||It has been suggested that this article be merged into Seawall. (Discuss) Proposed since July 2014.|
A tsunami barrier is any barrier that prevents or deters the force of a tsunami wave.
A report published by the United Nations Environment Programme (UNEP) suggests that the tsunami of 26 December 2004 caused less damage in the areas where natural barriers were present, such as mangroves, coral reefs or coastal vegetation. A Japanese study of this tsunami in Sri Lanka used satellite imagery modelling to establish the parameters of coastal resistance as a function of different types of trees. Natural barriers, such as coral reefs and mangrove forests, prevent the spread of tsunamis and the flow of coastal waters and mitigated the flood and surge of water.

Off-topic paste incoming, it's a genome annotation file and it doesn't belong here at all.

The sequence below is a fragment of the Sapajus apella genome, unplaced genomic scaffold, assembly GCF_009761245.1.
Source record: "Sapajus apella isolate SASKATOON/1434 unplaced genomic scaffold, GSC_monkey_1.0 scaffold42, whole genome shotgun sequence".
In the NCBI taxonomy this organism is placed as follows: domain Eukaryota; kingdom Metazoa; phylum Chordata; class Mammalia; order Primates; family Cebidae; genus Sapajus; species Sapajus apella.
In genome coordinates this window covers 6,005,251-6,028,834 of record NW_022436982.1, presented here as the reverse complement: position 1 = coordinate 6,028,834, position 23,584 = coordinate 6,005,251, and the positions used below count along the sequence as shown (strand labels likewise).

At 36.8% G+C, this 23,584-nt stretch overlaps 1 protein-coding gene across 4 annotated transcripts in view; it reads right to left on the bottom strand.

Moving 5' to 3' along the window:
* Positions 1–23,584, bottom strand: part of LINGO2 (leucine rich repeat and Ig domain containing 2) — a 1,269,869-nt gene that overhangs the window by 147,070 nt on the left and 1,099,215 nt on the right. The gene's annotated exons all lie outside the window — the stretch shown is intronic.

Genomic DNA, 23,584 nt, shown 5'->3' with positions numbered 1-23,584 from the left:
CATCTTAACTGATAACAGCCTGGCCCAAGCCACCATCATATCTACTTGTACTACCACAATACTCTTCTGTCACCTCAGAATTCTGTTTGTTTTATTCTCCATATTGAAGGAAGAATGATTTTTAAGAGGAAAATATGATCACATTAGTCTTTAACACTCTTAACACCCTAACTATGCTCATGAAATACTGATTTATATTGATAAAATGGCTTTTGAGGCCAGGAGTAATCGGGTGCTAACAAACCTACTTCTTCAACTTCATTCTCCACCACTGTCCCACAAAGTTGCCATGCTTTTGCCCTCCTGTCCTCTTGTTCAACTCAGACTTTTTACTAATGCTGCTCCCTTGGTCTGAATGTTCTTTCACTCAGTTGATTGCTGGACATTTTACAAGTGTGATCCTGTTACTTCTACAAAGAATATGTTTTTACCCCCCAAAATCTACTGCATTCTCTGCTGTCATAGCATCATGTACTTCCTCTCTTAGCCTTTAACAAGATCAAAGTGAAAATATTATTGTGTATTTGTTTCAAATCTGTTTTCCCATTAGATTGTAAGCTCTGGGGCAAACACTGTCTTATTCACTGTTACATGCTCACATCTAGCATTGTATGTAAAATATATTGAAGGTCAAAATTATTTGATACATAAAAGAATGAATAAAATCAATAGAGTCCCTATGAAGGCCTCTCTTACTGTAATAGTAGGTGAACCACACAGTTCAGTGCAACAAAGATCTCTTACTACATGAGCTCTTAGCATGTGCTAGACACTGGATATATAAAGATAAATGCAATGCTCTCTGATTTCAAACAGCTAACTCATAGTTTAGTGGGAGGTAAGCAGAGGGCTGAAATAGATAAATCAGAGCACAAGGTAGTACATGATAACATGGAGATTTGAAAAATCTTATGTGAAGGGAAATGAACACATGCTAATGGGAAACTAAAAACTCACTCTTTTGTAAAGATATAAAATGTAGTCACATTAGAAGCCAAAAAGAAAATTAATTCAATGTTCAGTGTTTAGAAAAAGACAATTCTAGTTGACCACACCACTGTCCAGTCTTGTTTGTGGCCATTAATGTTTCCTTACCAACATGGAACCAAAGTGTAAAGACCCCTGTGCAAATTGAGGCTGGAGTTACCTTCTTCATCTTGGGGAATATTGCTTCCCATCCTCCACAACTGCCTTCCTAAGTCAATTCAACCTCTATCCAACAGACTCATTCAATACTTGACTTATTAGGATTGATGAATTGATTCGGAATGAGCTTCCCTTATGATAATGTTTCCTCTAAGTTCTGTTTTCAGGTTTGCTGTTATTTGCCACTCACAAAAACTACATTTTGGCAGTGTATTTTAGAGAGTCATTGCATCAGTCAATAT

Different designs of man-made tsunami barriers include building reefs and forests to above-ground and submerged seawalls. In 2005, India began planting casurina and coconut saplings on its coast as a natural barrier against future tsunamis like the 2004 Indian Ocean earthquake. Studies have found that an offshore tsunami wall could reduce tsunami wave heights by up to 83%.
-  Satellite imagery and modelling show how forests cushion the impact of tsunamis
- "Tsunami Barriers". Science NetLinks. Retrieved March 30, 2011.
- "India builds tsunami barrier". News 24. January 14, 2005. Retrieved March 29, 2011.
- "Design of a tsunami barrier to The North of Penang Island". Universiti Teknologi Malaysia Institutional Repository. 25 November 2010. Retrieved March 29, 2011.